The crown jewel of Walt Disney World dining reopened last week, and I was lucky enough to snag a reservation to dine there just a few days after its reopening.
Located in the Grand Floridian Resort inside Walt Disney World, the restaurant is tucked behind frosted glass doors near Citricos. It’s known for tasting menu dining in the main dining room, Queen Victoria room with just four tables for four or fewer guests, and the Chef’s Table near the kitchen, which has yet to reopen.
Having been honored with the prestigious AAA five diamond award as well as the Forbes five star award, it is virtually assured a Michelin star, or perhaps even two, when the Guide makes another trip to the Sunshine State.
I was part of a party of five, and we were escorted to a spacious round table in the corner of the main dining room where we had a great view of everything going on in the room and could hear the phenomenal harpist perfectly. Though I would consider visiting the Chef’s Table in the future, I’d pass on the Queen Victoria room as it lacks the ambiance of the main dining room.
Lazar and Sharon were our servers until one member of our party recognized an old friend in Christina, who joined our service team at that time. While the downfall of some restaurants is having more than one server per table, it works incredibly well here. We connected with each of them and they made the evening much more special and enjoyable than it would have otherwise been.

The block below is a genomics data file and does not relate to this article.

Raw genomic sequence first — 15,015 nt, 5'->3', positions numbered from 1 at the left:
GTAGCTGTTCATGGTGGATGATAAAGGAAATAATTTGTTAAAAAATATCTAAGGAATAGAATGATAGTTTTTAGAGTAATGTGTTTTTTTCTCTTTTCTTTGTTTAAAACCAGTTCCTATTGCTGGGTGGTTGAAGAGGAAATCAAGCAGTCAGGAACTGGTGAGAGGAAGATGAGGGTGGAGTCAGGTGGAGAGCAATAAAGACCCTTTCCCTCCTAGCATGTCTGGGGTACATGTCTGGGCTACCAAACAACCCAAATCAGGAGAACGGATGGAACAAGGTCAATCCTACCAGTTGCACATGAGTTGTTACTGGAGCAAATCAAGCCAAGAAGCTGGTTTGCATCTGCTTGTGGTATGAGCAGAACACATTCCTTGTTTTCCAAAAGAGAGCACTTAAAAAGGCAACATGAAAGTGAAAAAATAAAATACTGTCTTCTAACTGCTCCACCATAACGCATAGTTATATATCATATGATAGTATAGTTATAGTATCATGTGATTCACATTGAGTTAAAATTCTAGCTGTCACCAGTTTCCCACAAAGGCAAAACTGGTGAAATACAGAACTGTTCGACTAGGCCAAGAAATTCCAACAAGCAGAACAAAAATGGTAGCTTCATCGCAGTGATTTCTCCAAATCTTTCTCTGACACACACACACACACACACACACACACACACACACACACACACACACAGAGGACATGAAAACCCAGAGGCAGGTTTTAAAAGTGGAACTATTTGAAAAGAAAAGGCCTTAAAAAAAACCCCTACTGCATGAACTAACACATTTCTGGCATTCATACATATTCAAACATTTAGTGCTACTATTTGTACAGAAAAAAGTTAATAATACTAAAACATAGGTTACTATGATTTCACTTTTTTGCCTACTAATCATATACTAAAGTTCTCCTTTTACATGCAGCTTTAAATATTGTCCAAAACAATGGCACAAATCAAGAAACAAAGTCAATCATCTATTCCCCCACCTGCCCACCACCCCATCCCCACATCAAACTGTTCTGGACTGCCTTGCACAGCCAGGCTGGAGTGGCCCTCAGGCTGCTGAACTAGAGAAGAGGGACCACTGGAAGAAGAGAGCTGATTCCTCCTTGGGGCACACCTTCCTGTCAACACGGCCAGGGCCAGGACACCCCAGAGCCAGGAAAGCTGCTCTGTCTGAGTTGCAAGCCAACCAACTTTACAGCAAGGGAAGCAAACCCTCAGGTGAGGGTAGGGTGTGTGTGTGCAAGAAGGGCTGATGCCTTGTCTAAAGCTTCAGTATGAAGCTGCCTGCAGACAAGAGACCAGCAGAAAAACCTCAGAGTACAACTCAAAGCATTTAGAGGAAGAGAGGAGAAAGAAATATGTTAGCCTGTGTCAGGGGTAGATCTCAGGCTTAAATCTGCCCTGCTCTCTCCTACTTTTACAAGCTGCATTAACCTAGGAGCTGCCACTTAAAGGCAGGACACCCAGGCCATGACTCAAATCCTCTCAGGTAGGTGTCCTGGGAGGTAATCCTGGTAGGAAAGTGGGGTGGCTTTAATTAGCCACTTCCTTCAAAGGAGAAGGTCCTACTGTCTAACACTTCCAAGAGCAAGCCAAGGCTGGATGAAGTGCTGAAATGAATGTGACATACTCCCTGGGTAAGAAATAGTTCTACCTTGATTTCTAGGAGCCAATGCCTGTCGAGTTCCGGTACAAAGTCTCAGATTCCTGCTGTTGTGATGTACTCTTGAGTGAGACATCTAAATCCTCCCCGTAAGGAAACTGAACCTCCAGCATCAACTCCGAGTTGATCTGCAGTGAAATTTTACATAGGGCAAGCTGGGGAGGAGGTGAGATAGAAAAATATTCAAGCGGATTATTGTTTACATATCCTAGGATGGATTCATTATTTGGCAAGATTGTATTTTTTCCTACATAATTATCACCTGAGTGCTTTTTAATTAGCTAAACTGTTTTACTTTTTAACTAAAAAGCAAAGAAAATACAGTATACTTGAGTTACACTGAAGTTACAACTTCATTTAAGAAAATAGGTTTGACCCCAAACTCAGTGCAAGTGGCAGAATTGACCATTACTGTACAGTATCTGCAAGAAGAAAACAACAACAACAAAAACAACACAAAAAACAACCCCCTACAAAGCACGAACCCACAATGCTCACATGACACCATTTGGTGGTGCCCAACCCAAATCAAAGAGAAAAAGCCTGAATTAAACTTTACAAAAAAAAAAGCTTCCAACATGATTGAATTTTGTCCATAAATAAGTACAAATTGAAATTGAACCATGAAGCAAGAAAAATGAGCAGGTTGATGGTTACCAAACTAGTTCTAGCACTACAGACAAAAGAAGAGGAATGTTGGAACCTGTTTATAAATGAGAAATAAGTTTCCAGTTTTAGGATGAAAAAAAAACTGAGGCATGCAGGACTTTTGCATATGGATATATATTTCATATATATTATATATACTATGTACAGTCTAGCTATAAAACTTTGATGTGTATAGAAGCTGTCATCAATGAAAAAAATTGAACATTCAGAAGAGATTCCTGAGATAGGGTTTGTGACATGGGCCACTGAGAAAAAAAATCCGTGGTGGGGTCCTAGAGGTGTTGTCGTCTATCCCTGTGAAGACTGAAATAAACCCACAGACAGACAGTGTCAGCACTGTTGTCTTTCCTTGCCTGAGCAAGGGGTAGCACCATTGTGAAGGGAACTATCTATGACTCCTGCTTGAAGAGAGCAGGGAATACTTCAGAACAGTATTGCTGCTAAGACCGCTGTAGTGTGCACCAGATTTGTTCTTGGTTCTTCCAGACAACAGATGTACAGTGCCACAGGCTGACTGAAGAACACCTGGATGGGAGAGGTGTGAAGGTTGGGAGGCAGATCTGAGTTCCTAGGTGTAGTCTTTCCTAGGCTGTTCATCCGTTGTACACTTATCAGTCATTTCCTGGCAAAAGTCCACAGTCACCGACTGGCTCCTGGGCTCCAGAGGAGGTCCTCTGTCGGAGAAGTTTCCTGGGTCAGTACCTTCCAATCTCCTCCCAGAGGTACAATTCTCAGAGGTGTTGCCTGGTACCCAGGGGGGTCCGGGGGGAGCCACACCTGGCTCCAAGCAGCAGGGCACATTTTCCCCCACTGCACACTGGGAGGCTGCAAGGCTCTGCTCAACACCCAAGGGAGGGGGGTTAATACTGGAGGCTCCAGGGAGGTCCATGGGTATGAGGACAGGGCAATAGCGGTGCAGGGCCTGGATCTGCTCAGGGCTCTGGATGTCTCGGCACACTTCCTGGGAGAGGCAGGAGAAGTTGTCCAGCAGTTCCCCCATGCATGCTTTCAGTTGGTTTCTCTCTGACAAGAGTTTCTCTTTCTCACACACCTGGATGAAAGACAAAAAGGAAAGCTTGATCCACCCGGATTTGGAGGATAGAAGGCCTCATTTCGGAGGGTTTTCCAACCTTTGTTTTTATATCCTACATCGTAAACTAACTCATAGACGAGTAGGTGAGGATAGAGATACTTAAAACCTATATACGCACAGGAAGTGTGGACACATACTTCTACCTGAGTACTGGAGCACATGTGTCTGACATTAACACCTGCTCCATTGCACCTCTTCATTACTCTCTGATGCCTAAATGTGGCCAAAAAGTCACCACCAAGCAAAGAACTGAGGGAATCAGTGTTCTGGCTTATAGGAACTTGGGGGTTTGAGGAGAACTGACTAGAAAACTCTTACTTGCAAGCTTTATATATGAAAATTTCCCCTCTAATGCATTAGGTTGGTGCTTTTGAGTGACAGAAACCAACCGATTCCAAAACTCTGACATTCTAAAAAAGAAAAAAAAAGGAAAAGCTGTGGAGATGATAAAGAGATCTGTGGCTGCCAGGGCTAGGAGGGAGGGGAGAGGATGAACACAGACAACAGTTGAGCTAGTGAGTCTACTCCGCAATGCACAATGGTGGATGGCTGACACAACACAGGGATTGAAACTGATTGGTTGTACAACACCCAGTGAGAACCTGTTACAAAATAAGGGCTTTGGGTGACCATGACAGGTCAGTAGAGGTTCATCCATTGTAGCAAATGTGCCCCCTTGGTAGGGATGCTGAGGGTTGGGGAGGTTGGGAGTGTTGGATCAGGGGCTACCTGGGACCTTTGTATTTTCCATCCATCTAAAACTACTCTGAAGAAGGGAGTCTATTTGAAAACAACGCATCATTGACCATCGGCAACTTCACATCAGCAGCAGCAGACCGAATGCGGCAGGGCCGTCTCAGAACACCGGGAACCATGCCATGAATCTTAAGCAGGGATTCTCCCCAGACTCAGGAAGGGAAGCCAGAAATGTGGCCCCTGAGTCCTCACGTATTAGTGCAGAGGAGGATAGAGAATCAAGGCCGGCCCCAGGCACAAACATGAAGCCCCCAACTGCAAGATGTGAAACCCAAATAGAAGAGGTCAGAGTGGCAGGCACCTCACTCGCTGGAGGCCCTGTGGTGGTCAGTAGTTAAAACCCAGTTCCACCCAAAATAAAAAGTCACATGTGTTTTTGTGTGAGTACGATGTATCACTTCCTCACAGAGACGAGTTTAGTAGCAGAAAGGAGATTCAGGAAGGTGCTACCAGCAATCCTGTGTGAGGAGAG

Beverage options are plentiful, as you choose from the water menu, peruse the hefty wine list, glance over the limited cocktail menu, and later in the meal (or early at our request) enjoy siphon brewed coffee, always a personal favorite of mine. We splurged on the Svalbardi Polar Iceberg Water. At $132.00 a bottle, it is worth a try as part of this dining adventure as it tastes so pristine, like you imagine water should taste but it never does. If it’s too much to add to the already pricey dinner, the Ty Nant was my second favorite of the six waters we tried.
Speaking of pricey, the dining room menu is $295.00 per person, with the optional wine pairing at $150.00. Currently they are also offering the Queen Victoria room menu in the dining room. It is $375.00, with a wine pairing at $200.00. The only difference between the menus is the addition of a turbot with baby leek and fennel dish as well as a Japanese Wagyu, potato rosti, and romesco dish, along with their wines. While these dishes were tasty, personally, my favorites were all included on the dinner menu.
The evening began with three bites – pink pineapple, langoustine, and Iberico ham. They were pleasant and set the stage for the progression, as it continued with delicate cauliflower panna cotta, topped with caviar and a briny squid ink and potato tuile. The Danish Hiramasa tiradito was presented third with the real star of the dish being the chili sauce surrounding the thinly sliced fish. Luckily, it was served with a spoon. This was followed by the turbot for the three of five of us who ordered the extended menu.